Several studies indicate that facility based provider initiated HTC is a unique strategy to increase HIV prevention knowledge, impart HIV prevention life saving skills and offer all patients the opportunity to know their HIV status. In Malawi, HIV testing uptake rose after the introduction of opt-out testing, from 45% to 73%(9). HIV testing uptake among infants born to HIV-positive women also increased after adoption of the opt-out approach, from 19.4% to 34.5% and the percentage of pregnant women delivering in facilities increased from23.5% to 54.6%.In Kenya, after opt-out testing was instituted, uptake rose from 57% to 70%(10). A cohort study in Côte d’Ivoire reported increased rates of ever using condoms (HIV-positive: 23.2% to 48.8%; HIV-negative: 36.4% to 58.7%) and increased discussions with their regular partners about STIs (HIV-positive: 28.4% to 65%; HIV-negative 65.1% to 96.6%) after exposure to facility based provider initiated HTC. Finally, a 24 month time series design in India (11) showed a reduction in the proportion of men reporting visiting commercial sex workers after provider initiated testing and counseling (PITC), from 65% at baseline to 16%(12).In Nigeria, though data are not disaggregated at PITC levels, it is pertinent to note that as at December 2013, the number of women and men aged 15 and older who received HIV testing and counseling increased by 50% relative to 2012 and the number of HCT sites like ours (provider initiated) increased by 34% from 2,391 in 2012 to 7,075 in 2013(13).

As effective as PITC may appear, its pre-surgical variant has not been adequately documented in Nigeria and its potential in scaling up the impact of PITC in facility based interventions remains largely unknown. Our findings suggest that at least one in ten pre-surgical patients in Plateau State is likely to be infected with the HIV virus. This is a major burden for most hospitals in the state characterized by poor and inadequate infrastructure, pervasive stigma and discrimination against People Living With HIV/AIDS (PLWHA) and People Affected By HIV/AIDS (PABA), limited man power and heavy reliance on dwindling donor funding. In response,Nigeria has set ambitious country specific targets to secure significantly increased resources (human, material, financial and technical) for the national HIV/AIDS response from both domestic and international sources and monitor progress towards Universal Access to HIV/AIDS Interventions including HIV Counseling and Testing (13,14). A number of large scale interventions have been identified as critical to the success of progress towards the universal access goal of testing and treatment of all HIV-positive persons irrespective of CD4 test result. These interventions include gender mainstreaming, advocacy at all levels, capacity building including training and skills development, increased access to material goods, technical assistance and sustainable funding in six thematic areas (promotion of behaviour change and prevention of new Infections, Treatment of HIV/AIDS and related health complications, and Support of PLWHA, PABA and Orphans and Vulnerable Children(OVC) policy, Advocacy, Human Rights and Legal Issues, Institutional Architecture, Systems, Coordination and Resourcing, Monitoring and Evaluation, Research and Knowledge Management).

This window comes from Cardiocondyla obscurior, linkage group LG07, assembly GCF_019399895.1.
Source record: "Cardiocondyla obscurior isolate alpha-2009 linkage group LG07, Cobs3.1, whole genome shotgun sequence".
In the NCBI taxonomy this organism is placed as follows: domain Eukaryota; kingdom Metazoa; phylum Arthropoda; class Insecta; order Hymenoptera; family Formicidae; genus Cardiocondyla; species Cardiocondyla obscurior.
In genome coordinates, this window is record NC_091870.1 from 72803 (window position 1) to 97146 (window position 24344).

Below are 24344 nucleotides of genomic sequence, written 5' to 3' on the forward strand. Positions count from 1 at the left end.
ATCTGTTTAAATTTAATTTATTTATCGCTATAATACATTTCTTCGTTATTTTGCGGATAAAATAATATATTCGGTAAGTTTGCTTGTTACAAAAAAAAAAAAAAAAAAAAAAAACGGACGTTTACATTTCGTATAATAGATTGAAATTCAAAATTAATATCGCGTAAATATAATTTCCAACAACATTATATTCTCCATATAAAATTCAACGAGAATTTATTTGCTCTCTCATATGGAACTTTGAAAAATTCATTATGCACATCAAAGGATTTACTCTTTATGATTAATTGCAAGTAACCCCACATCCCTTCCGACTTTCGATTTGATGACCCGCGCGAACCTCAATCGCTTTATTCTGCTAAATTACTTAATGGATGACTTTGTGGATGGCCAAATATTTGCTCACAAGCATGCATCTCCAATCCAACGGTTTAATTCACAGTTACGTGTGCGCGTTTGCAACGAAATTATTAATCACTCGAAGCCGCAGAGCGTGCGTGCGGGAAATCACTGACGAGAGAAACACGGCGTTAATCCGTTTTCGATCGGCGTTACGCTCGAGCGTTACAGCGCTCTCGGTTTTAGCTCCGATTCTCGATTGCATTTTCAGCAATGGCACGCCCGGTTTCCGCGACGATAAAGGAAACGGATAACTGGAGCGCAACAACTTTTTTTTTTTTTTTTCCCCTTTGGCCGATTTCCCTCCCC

In this study PITC was integrated and mainstreamed into pre-surgical counseling and none of the patients reached out through PITC opted-out during pre-test counseling, though the "opt-out" option was part of the protocol and guideline deployed in the study, indicating a 100% response rate and their need for surgery despite their HIV –positive status and inherent challenges socially, emotionally and medically. Therefore pre-surgical PITC is a viable strategy that may significantly contribute towards Universal Access to HIV/AIDS prevention services and similar intervention measures should be extended to all In- patient hospitalizations/clients. Worth considering also is the project Leonardo which represented a feasibility study to evaluate the impact of a disease and care management (D&CM) model and the introduction of "Care Manager" nurses, trained in specialized roles into Primary Health Care system. Leonardo was feasible and highly effective in increasing patient knowledge, self management skills, their rights and in this case to desired surgeries in spite of their HIV status without stigmatization and discrimination and readiness to make changes in health behaviors(15)

5. Conclusion and Recommendation

Though strategies to scale up HCT/HTC services have largely promoted provider initiated mobile HCT, we found high rate of HIV in a provider initiated facility based HCT among pre-surgical patients in Jos Plateau state, North Central Nigeria with 100% response rate in an "opt-out" design.Therefore, pre-surgical PITC is a viable strategy that may significantly contribute towards Universal Access to HIV/AIDS prevention services.